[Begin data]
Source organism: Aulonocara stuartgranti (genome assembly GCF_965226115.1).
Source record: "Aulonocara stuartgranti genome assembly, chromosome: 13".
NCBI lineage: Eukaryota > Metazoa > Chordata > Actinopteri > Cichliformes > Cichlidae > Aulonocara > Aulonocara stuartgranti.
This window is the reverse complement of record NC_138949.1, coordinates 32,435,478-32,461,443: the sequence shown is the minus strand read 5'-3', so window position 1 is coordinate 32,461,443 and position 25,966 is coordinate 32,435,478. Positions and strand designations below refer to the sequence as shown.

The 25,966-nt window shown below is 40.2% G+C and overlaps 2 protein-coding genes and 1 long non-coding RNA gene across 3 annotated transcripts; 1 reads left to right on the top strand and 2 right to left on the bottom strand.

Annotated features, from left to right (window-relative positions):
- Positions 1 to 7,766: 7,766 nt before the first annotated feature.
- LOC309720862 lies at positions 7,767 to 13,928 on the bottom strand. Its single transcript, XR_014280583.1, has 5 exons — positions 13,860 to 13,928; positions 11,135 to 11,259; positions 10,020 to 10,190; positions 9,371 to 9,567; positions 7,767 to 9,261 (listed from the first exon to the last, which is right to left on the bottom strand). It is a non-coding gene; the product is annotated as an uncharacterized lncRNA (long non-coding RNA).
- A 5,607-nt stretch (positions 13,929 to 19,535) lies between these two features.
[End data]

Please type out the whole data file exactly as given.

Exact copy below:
Source organism: Aulonocara stuartgranti (genome assembly GCF_965226115.1).
Source record: "Aulonocara stuartgranti genome assembly, chromosome: 13".
NCBI lineage: Eukaryota > Metazoa > Chordata > Actinopteri > Cichliformes > Cichlidae > Aulonocara > Aulonocara stuartgranti.
This window is the reverse complement of record NC_138949.1, coordinates 32,435,478-32,461,443: the sequence shown is the minus strand read 5'-3', so window position 1 is coordinate 32,461,443 and position 25,966 is coordinate 32,435,478. Positions and strand designations below refer to the sequence as shown.

The 25,966-nt window shown below is 40.2% G+C and overlaps 2 protein-coding genes and 1 long non-coding RNA gene across 3 annotated transcripts; 1 reads left to right on the top strand and 2 right to left on the bottom strand.

Annotated features, from left to right (window-relative positions):
- Positions 1 to 7,766: 7,766 nt before the first annotated feature.
- LOC309720862 lies at positions 7,767 to 13,928 on the bottom strand. Its single transcript, XR_014280583.1, has 5 exons — positions 13,860 to 13,928; positions 11,135 to 11,259; positions 10,020 to 10,190; positions 9,371 to 9,567; positions 7,767 to 9,261 (listed from the first exon to the last, which is right to left on the bottom strand). It is a non-coding gene; the product is annotated as an uncharacterized lncRNA (long non-coding RNA).
- A 5,607-nt stretch (positions 13,929 to 19,535) lies between these two features.